Tuesday, 20 September 2016

Australian Cystic Fibrosis Data Registry comes to SPHPM

Earlier this month SPHPM welcomed the Australian Cystic Fibrosis Data Registry (ACFDR) and the Registry’s Director / Data Manager Geoff Sims to the fold, as the School took over operations of the ACFDR on September 1.

SPHPM now houses 22 registries monitoring procedures, diseases or healthcare services providing epidemiologically sound data to clinicians. The importance of registries as a strategy for improving safety and quality of healthcare has been recognised internationally.


Cystic Fibrosis (CF) is the most common, genetically acquired, life-shortening chronic illness affecting young Australians today. In Australia approximately one in every 3,600 babies are born with CF and will require constant medical treatments and physiotherapy over their lifetime.

The ACFDR commenced in 1998 as a collaboration between Cystic Fibrosis Australia (CFA) and the Directors of Cystic Fibrosis treatment centres. All Australian treatment centres submit data to the ACFDR, which holds longitudinal data for around 4,300 persons with Cystic Fibrosis (3,300 current at 2014).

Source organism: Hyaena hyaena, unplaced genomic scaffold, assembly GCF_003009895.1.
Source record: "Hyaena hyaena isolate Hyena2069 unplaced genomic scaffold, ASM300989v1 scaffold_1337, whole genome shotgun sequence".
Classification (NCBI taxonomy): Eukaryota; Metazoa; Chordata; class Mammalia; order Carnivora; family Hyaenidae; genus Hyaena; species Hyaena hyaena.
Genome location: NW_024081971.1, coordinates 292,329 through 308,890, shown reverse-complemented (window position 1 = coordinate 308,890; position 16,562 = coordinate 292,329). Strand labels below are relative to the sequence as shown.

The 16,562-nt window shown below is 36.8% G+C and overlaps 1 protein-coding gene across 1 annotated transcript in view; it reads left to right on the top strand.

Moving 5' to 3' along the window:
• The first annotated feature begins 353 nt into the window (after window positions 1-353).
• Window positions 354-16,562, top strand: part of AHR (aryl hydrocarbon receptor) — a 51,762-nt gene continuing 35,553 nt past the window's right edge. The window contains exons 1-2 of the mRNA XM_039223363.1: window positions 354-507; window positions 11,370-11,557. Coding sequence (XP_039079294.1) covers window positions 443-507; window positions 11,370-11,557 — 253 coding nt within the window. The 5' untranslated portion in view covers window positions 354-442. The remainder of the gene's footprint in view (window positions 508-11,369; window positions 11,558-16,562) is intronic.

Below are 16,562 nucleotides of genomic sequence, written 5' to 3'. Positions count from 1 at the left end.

Geoff has been managing the ACFD registry for 14 years and is excited to see how the registry will develop within a multi-skilled specialist clinical registry management environment.

“I enjoy developing and analysing statistics to inform decisions in a real-world environment. It's particularly satisfying to see data contributing to knowledge that informs improvement in clinical care,” said Sims.

Annual data reports covering demographic, genotype and phenotype information, clinical indicators, treatments, social characteristics, organ transplants and deaths have been published up to 2014 by CFA. Since the introduction of an online database system in 2006, Cystic Fibrosis centres have had access to downloadable reports and data extracts for their own patients.

“With the registry now housed within a university, it is also likely to benefit from greater exposure and from the potential for increased research collaboration and be better positioned to meet challenges of further development in an eHealth environment and within a national registries infrastructure, should that emerge,” said Sims.

Data entry options also expanded to include XML file uploads from centres using a commercial electronic medical records (EMR) system. Centre Directors have also received annual benchmarking reports and own-centre trend reports. Researchers accessing data with the approval of the registry’s Advisory Committee and Ethics Committee have contributed to a growing list of published studies, including from collaborations with other national Cystic Fibrosis registries.

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